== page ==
Long-term exposure to PM(2.5) and its constituents and risk of Non-Hodgkin lymphoma in Denmark: A population-based case-control study


Taj T, et al. Environ Res 2020.


BACKGROUND: Particulate matter (PM) air pollution is a complex mixture and the various PM constituents likely affect health differently. The literature on the relationships among specific PM constituents and the risk of cancer is sparse. In this study, we aimed to evaluate the association of PM2.5 and its constituents with the incidence of non-Hodgkin lymphoma (NHL) and the two main NHL subtypes.

METHODS: We undertook a nationwide register-based case-control study including 20,847 cases registered in the Danish Cancer Registry with NHL between 1989 and 2014. Among the entire Danish population, we selected 41,749 age and sex-matched controls randomly from the Civil Registration System. We assessed modelled outdoor PM concentrations at addresses of cases and controls with a state-of-the-art multi scale air pollution modelling system and used conditional logistic regression to estimate odds ratios (ORs) adjusted for individual and neighborhood level socio-demographic variables.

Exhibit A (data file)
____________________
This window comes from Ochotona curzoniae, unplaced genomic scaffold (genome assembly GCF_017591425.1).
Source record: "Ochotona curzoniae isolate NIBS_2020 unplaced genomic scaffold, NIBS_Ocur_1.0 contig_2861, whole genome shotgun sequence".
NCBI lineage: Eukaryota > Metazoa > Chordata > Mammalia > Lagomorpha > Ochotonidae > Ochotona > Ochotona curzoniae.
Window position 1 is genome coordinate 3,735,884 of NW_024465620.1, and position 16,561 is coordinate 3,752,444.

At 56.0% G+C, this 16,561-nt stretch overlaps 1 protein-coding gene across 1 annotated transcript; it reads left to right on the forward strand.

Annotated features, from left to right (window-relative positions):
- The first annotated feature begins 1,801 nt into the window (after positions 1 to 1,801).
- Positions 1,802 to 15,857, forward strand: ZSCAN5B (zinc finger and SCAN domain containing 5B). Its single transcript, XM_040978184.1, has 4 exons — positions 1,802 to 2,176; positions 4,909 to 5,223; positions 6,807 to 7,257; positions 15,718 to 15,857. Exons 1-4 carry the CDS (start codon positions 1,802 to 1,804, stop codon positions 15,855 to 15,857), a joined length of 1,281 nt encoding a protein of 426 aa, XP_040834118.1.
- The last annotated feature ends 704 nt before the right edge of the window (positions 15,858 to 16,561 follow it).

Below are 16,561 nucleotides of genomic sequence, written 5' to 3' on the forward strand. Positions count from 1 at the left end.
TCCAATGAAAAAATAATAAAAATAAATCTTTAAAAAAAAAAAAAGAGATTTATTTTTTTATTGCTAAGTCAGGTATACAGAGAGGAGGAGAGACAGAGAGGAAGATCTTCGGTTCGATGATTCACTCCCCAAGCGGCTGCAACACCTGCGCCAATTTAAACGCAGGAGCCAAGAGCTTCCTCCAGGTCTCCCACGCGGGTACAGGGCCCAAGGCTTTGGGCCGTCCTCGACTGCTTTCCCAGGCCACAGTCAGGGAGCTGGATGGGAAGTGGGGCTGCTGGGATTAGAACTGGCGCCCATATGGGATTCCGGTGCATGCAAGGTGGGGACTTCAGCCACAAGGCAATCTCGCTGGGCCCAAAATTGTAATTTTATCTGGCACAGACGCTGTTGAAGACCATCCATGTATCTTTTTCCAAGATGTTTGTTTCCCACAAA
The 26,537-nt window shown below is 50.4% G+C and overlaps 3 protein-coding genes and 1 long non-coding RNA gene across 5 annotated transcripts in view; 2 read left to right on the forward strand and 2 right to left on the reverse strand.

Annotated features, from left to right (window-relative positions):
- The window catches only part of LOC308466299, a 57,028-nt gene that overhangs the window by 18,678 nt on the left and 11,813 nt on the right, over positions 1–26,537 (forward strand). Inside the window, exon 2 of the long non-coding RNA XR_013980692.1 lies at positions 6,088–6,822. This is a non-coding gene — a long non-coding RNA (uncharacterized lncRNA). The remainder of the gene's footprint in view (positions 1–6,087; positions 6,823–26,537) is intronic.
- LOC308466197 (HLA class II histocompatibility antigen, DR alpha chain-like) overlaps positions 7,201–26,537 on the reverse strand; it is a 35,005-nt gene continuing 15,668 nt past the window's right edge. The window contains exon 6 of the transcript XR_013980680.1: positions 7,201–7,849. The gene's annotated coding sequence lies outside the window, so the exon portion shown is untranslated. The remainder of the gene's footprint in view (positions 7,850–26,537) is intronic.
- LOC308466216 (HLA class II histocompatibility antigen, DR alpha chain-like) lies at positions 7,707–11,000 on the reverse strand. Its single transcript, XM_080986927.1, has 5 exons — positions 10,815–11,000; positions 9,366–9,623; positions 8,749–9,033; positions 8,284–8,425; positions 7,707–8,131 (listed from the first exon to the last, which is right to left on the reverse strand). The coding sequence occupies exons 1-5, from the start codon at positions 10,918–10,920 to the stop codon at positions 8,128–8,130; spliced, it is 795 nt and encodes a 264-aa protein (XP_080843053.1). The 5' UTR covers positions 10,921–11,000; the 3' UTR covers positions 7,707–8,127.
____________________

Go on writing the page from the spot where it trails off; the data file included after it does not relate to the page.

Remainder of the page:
RESULTS: The 10-year time-weighted average concentrations of PM2.5, primary carbonaceous particles (BC/OC), secondary inorganic aerosols (SIA), secondary organic aerosols (SOA) and sea salt were 17.4, 2.3, 7.8, 0.3, and 4.1 μg/m3, respectively among controls. The results showed higher risk for NHL in association with exposure to BC/OC (OR = 1.03; 95% CI: 1.00, 1.07, per interquartile range (IQR)) and SOA (OR = 1.54; 95% CI: 1.13, 2.09, per IQR). The results indicated a higher risk for follicular lymphoma in association with several PM components. Including PM2.5 (OR = 1.16; 95% CI: 0.98-1.38), BC/OC (OR = 1.05; 95% CI: 0.97-1.14), SIA (OR = 1.44; 95% CI: 0.80-1.08), SOA (OR = 4.52; 95% CI: 0.86-23.83) per IQR.

CONCLUSION: This is the first study on PM constituents and the risk of NHL. The results indicated an association with primary carbonaceous and secondary organic PM. The results need replication in other settings before any firm conclusion can be reached.